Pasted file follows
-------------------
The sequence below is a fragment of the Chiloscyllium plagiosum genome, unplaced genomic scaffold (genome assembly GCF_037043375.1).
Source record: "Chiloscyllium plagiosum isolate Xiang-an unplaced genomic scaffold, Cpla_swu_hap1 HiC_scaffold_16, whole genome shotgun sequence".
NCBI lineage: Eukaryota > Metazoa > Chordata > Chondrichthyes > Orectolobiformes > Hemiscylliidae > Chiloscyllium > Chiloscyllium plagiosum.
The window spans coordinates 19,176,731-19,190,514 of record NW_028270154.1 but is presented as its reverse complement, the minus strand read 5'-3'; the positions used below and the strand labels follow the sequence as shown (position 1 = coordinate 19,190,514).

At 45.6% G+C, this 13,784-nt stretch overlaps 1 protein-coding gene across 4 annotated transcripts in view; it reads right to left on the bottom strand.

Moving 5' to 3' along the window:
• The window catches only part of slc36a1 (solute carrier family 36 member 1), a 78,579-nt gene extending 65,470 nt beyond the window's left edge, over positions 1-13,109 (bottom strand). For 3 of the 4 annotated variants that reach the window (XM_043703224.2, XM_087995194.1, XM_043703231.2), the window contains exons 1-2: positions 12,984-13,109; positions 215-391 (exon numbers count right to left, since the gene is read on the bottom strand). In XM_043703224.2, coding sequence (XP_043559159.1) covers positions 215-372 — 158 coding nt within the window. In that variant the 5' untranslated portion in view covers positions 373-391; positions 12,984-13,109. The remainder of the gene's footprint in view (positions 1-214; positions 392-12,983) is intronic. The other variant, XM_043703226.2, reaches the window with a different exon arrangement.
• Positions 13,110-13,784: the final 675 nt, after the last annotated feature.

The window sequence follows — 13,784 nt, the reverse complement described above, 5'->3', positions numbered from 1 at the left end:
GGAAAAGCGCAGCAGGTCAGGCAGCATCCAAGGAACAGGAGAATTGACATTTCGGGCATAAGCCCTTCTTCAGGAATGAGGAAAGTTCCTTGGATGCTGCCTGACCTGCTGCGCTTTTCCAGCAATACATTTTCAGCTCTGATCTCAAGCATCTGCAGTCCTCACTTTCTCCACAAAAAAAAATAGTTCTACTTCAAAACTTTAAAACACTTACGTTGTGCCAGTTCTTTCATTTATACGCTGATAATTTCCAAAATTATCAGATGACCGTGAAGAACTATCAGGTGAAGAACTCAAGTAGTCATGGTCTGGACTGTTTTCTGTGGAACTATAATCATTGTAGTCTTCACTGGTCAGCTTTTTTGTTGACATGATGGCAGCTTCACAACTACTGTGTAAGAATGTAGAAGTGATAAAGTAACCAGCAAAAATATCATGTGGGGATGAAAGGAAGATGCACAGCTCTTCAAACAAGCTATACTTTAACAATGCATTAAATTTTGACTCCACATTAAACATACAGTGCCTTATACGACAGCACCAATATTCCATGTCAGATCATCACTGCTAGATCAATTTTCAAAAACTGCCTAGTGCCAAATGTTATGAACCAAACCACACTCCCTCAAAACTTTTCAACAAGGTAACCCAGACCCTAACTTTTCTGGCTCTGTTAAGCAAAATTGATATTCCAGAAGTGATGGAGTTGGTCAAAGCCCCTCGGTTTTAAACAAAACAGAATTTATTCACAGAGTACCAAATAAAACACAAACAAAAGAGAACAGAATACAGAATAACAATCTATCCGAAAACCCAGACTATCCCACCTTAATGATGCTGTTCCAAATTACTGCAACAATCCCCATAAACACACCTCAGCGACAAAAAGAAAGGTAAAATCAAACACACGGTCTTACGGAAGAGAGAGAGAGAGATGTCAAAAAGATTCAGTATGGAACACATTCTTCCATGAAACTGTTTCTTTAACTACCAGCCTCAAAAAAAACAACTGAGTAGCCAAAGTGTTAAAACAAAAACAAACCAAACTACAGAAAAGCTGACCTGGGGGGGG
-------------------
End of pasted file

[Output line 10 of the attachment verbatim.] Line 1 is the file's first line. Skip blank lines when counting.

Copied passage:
GGAAAAGCGCAGCAGGTCAGGCAGCATCCAAGGAACAGGAGAATTGACATTTCGGGCATAAGCCCTTCTTCAGGAATGAGGAAAGTTCCTTGGATGCTGCCTGACCTGCTGCGCTTTTCCAGCAATACATTTTCAGCTCTGATCTCAAGCATCTGCAGTCCTCACTTTCTCCACAAAAAAAAATAGTTCTACTTCAAAACTTTAAAACACTTACGTTGTGCCAGTTCTTTCATTTATACGCTGATAATTTCCAAAATTATCAGATGACCGTGAAGAACTATCAGGTGAAGAACTCAAGTAGTCATGGTCTGGACTGTTTTCTGTGGAACTATAATCATTGTAGTCTTCACTGGTCAGCTTTTTTGTTGACATGATGGCAGCTTCACAACTACTGTGTAAGAATGTAGAAGTGATAAAGTAACCAGCAAAAATATCATGTGGGGATGAAAGGAAGATGCACAGCTCTTCAAACAAGCTATACTTTAACAATGCATTAAATTTTGACTCCACATTAAACATACAGTGCCTTATACGACAGCACCAATATTCCATGTCAGATCATCACTGCTAGATCAATTTTCAAAAACTGCCTAGTGCCAAATGTTATGAACCAAACCACACTCCCTCAAAACTTTTCAACAAGGTAACCCAGACCCTAACTTTTCTGGCTCTGTTAAGCAAAATTGATATTCCAGAAGTGATGGAGTTGGTCAAAGCCCCTCGGTTTTAAACAAAACAGAATTTATTCACAGAGTACCAAATAAAACACAAACAAAAGAGAACAGAATACAGAATAACAATCTATCCGAAAACCCAGACTATCCCACCTTAATGATGCTGTTCCAAATTACTGCAACAATCCCCATAAACACACCTCAGCGACAAAAAGAAAGGTAAAATCAAACACACGGTCTTACGGAAGAGAGAGAGAGAGATGTCAAAAAGATTCAGTATGGAACACATTCTTCCATGAAACTGTTTCTTTAACTACCAGCCTCAAAAAAAACAACTGAGTAGCCAAAGTGTTAAAACAAAAACAAACCAAACTACAGAAAAGCTGACCTGGGGGGGG